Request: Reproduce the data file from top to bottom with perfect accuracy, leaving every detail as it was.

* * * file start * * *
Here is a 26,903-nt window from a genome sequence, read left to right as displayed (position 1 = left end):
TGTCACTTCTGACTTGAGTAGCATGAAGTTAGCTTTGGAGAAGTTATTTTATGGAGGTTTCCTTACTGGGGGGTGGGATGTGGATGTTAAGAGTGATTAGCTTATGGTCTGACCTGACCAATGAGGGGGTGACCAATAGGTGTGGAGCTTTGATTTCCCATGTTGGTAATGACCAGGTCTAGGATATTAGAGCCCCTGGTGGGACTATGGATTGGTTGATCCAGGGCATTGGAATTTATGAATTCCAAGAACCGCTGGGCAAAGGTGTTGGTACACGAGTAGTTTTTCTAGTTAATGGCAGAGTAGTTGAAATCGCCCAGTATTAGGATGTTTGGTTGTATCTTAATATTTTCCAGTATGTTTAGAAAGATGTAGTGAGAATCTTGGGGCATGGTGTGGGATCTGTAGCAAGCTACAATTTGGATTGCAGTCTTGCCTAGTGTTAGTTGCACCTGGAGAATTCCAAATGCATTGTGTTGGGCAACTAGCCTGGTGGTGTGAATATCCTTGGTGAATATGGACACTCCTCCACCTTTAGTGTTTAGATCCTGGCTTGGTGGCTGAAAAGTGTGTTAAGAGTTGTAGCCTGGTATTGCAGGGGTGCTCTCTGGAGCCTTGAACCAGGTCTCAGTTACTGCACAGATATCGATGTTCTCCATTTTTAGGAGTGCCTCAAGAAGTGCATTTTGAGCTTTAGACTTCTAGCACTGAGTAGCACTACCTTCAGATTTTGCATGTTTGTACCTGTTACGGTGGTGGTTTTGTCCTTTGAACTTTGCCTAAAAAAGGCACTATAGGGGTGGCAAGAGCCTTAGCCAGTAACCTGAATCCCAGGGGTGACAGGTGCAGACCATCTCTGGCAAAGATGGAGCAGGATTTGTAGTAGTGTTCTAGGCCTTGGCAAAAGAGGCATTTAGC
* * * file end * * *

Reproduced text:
Here is a 26,903-nt window from a genome sequence, read left to right as displayed (position 1 = left end):
TGTCACTTCTGACTTGAGTAGCATGAAGTTAGCTTTGGAGAAGTTATTTTATGGAGGTTTCCTTACTGGGGGGTGGGATGTGGATGTTAAGAGTGATTAGCTTATGGTCTGACCTGACCAATGAGGGGGTGACCAATAGGTGTGGAGCTTTGATTTCCCATGTTGGTAATGACCAGGTCTAGGATATTAGAGCCCCTGGTGGGACTATGGATTGGTTGATCCAGGGCATTGGAATTTATGAATTCCAAGAACCGCTGGGCAAAGGTGTTGGTACACGAGTAGTTTTTCTAGTTAATGGCAGAGTAGTTGAAATCGCCCAGTATTAGGATGTTTGGTTGTATCTTAATATTTTCCAGTATGTTTAGAAAGATGTAGTGAGAATCTTGGGGCATGGTGTGGGATCTGTAGCAAGCTACAATTTGGATTGCAGTCTTGCCTAGTGTTAGTTGCACCTGGAGAATTCCAAATGCATTGTGTTGGGCAACTAGCCTGGTGGTGTGAATATCCTTGGTGAATATGGACACTCCTCCACCTTTAGTGTTTAGATCCTGGCTTGGTGGCTGAAAAGTGTGTTAAGAGTTGTAGCCTGGTATTGCAGGGGTGCTCTCTGGAGCCTTGAACCAGGTCTCAGTTACTGCACAGATATCGATGTTCTCCATTTTTAGGAGTGCCTCAAGAAGTGCATTTTGAGCTTTAGACTTCTAGCACTGAGTAGCACTACCTTCAGATTTTGCATGTTTGTACCTGTTACGGTGGTGGTTTTGTCCTTTGAACTTTGCCTAAAAAAGGCACTATAGGGGTGGCAAGAGCCTTAGCCAGTAACCTGAATCCCAGGGGTGACAGGTGCAGACCATCTCTGGCAAAGATGGAGCAGGATTTGTAGTAGTGTTCTAGGCCTTGGCAAAAGAGGCATTTAGC